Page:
If the rent is denominated in Hungarian forints, then it is normally adjusted annually in line with inflation in Hungary (as measured by the consumer price index published by the Hungarian Central Statistics Office) or by an agreed proportion of the rate of inflation. Where the rent is determined in euros or US dollars, the Monetary Union Index of Consumer Prices (or Harmonised Index of Consumer Prices) issued by Eurostat or the equivalent US CPI is generally used for indexation.
A standard lease will contain a rent review clause setting out the basis upon which the rent is to be reviewed.
Traditionally, rent was usually increased to the market rate for the property at the date of the review if this was higher than the existing rent.
The Land and Conveyancing Law Reform Act 2009 contains a prohibition on such upwards only rent review clauses in all new commercial leases entered into from 28 February, 2010. All new rent review clauses will be 'neutral', ie they can not be upwards only. There is no change to rent review provisions in existing leases and the legislation is not retrospective.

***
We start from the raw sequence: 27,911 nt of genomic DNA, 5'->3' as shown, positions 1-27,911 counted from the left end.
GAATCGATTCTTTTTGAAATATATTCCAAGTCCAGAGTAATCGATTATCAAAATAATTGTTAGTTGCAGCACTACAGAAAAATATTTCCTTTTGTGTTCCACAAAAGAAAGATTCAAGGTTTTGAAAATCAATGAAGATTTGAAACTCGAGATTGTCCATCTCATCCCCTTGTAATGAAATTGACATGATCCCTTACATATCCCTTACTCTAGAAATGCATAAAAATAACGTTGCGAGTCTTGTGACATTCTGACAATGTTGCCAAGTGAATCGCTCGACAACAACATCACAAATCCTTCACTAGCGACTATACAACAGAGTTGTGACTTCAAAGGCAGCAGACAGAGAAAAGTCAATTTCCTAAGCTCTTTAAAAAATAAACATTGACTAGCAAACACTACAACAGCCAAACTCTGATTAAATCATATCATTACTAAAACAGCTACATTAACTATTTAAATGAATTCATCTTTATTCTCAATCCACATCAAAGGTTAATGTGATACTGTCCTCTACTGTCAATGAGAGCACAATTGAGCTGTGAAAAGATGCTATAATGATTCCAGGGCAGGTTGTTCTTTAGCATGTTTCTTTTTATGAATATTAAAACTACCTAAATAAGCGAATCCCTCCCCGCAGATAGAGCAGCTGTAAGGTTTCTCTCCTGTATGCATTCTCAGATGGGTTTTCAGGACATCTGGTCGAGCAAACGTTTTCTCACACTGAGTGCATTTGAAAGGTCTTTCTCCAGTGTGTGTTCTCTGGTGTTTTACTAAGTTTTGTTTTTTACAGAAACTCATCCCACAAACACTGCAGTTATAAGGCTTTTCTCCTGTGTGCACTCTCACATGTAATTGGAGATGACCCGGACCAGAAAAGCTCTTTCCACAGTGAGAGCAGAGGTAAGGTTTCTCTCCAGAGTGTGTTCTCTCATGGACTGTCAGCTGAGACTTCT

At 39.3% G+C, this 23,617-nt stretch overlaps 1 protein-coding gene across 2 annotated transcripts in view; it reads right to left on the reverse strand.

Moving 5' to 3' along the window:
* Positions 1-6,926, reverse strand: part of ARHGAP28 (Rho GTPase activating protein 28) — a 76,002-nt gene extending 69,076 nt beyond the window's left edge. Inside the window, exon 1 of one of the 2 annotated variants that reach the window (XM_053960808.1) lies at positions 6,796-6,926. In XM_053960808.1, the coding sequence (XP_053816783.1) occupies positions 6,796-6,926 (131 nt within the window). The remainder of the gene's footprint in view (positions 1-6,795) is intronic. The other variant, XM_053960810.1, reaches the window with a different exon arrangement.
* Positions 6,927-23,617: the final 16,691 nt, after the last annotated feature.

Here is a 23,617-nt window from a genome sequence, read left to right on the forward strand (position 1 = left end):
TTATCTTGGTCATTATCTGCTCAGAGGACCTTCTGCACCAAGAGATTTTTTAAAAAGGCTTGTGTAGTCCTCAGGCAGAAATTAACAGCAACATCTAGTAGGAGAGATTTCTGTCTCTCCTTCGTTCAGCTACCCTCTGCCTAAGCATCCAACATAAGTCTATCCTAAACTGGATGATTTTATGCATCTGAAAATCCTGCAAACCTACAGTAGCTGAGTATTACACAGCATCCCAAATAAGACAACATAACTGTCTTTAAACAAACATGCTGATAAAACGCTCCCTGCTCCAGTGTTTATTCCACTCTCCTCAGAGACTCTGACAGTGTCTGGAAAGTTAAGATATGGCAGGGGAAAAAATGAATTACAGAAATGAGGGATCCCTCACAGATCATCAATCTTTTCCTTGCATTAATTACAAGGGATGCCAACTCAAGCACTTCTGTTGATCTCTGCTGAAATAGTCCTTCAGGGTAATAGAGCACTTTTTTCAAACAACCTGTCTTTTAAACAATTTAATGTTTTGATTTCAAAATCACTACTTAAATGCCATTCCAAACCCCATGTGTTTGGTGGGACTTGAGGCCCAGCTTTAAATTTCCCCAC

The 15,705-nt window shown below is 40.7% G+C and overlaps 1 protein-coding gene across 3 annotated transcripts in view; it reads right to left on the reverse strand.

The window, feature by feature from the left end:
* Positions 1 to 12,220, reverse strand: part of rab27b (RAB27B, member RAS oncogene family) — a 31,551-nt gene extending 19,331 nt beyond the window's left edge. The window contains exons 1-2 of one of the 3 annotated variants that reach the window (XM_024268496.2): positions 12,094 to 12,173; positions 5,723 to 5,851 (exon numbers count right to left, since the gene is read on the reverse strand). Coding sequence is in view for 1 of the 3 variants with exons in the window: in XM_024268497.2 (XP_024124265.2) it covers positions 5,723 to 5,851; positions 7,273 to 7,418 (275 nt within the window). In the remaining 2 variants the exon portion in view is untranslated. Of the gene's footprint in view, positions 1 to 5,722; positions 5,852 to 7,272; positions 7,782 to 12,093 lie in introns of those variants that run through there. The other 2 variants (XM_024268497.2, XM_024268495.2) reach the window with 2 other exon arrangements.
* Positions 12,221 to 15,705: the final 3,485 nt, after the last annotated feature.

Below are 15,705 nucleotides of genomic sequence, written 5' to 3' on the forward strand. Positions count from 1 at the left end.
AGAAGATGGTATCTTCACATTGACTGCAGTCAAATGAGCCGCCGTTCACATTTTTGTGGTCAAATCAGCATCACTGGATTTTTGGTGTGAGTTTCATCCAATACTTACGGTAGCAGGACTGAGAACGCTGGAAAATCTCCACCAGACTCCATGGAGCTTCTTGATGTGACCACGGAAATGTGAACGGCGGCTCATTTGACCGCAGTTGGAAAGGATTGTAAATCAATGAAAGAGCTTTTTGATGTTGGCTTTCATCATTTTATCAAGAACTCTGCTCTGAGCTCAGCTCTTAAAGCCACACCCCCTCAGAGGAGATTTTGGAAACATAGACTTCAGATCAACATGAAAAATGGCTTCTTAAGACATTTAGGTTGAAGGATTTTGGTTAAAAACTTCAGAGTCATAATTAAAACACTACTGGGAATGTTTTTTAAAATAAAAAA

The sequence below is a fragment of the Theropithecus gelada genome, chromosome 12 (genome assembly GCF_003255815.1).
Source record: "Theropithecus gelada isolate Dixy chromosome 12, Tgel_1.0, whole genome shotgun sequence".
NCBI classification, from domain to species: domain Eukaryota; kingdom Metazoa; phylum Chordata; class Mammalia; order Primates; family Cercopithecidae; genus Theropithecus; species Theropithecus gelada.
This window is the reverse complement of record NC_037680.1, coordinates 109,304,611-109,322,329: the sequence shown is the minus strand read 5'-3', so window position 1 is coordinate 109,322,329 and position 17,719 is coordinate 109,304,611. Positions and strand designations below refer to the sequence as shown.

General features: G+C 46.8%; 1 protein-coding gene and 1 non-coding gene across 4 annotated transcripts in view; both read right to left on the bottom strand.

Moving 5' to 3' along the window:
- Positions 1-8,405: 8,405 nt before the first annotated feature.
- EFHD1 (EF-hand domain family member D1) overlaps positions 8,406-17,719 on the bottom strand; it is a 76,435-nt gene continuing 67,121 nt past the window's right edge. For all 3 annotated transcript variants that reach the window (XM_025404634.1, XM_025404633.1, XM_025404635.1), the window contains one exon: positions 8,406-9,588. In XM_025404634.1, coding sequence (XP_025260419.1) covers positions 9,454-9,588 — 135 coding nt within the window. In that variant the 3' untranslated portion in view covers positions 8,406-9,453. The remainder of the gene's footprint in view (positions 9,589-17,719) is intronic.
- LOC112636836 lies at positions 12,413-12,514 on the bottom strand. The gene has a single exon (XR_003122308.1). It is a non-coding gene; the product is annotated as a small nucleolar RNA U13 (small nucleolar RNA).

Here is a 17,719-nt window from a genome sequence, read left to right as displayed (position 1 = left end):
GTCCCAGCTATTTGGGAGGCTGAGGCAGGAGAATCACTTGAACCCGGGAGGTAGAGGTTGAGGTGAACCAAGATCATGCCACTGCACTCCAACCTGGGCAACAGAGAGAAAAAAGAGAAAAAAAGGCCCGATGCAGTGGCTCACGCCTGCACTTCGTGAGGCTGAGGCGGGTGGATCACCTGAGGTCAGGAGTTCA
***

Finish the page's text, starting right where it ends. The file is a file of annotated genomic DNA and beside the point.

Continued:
In the case of a non-residential lease, rent is adjusted annually by a maximum of 75% of the variation in the ISTAT index (a measure of consumer price inflation) (however 100% of the variation in the ISTAT index may be applied (if agreed by the parties) to non-residential leases which have a term that exceeds the minimum term provided for by law, i.e. six years for commercial leases and nine years for hotel leases), while in the case of residential property the annual adjustment can be a maximum of 100% of the ISTAT index variation. In the case of a business branch lease, a maximum adjustment is not provided for by law but the lease itself will usually provide for an adjustment equal to 100% of the ISTAT index variation. The above limitation to the rent indexation can be departed from by the parties in relation to non-residential lease agreements (i.e., for offices, retail space and hotels) providing for a yearly rent greater than €250,000.00 provided that such leases do not affect buildings with a historical value confirmed by a local administrative order.
Under the ALBL, if the current rent amount has become ‘unreasonable’ and the parties cannot reach an agreement regarding a new amount, the parties must first apply for mediation to resolve the dispute before turning to the courts for resolution.